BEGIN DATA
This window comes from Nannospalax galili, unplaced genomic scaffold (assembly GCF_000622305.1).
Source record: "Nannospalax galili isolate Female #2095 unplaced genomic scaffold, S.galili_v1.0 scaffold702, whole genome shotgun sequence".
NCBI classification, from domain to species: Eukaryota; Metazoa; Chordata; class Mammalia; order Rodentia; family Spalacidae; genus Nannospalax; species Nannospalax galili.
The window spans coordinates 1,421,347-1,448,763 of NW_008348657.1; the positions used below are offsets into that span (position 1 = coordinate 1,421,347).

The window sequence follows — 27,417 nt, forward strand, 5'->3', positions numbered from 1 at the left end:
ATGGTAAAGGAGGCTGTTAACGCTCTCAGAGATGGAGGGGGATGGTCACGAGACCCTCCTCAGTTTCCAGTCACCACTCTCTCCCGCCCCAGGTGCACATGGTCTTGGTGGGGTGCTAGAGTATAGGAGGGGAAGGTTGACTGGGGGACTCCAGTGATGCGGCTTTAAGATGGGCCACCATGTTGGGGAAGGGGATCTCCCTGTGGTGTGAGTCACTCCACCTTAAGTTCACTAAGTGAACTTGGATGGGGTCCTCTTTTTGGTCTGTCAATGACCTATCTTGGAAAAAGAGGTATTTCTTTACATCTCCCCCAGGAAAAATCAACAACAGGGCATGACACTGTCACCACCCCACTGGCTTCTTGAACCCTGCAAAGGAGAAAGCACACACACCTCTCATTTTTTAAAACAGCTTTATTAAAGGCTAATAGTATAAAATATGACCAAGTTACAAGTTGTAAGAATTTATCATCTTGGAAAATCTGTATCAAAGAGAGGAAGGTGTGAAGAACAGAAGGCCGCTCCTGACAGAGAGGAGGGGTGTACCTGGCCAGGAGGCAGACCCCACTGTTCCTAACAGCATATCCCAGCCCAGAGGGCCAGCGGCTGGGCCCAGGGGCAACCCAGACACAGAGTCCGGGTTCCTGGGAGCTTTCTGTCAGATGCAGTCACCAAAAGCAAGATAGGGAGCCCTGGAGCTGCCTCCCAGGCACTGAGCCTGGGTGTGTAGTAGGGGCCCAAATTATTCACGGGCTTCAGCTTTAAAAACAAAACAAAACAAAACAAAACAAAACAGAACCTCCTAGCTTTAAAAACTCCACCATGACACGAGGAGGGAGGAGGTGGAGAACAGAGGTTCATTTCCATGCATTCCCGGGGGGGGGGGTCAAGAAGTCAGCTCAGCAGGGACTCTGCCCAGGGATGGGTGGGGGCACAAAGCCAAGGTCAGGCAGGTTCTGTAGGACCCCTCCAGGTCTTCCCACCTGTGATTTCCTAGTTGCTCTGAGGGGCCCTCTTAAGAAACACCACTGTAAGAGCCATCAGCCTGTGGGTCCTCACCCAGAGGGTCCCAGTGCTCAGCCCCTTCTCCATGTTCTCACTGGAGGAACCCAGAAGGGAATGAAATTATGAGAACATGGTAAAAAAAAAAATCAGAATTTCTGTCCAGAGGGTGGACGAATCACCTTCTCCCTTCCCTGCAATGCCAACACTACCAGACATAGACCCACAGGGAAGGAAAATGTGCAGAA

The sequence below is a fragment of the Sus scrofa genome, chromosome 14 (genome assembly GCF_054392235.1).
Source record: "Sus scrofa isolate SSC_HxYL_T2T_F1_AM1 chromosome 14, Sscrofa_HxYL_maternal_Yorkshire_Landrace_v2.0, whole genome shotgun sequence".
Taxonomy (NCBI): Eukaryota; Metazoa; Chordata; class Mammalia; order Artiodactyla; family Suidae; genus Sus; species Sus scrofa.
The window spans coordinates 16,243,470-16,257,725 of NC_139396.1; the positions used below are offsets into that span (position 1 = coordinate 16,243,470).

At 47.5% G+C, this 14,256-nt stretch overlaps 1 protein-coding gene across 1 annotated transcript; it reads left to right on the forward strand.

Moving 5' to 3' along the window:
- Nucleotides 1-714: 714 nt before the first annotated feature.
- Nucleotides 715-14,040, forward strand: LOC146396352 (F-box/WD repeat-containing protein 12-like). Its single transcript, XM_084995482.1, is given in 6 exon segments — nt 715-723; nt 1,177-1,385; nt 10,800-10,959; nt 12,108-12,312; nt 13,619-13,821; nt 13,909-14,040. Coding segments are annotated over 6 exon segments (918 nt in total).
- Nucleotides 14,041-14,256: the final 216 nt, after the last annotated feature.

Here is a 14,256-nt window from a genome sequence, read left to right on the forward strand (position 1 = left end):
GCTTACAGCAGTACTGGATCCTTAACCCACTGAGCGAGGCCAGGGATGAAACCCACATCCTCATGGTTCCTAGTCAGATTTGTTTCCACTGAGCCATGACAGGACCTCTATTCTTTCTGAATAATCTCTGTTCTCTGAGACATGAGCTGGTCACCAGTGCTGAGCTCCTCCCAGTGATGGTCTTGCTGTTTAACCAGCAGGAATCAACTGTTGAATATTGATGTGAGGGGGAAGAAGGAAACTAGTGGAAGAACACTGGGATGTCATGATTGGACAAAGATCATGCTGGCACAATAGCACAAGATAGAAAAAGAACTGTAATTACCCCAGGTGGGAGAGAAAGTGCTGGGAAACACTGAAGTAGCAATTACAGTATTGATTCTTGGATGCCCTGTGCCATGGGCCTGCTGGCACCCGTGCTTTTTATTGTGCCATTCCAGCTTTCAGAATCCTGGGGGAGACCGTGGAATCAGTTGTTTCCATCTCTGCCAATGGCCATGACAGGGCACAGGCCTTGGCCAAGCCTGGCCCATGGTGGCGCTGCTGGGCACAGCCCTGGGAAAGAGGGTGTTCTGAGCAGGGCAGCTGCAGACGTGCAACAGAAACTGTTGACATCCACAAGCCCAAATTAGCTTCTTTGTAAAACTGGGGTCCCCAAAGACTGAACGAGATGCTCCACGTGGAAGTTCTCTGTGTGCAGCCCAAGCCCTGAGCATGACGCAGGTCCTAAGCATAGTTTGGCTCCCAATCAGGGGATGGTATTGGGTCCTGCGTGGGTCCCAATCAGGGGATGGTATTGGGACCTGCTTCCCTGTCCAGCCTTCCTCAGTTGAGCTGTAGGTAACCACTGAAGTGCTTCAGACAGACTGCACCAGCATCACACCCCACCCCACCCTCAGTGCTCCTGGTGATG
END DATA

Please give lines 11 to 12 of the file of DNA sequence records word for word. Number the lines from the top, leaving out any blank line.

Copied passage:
At 47.5% G+C, this 14,256-nt stretch overlaps 1 protein-coding gene across 1 annotated transcript; it reads left to right on the forward strand.

Moving 5' to 3' along the window: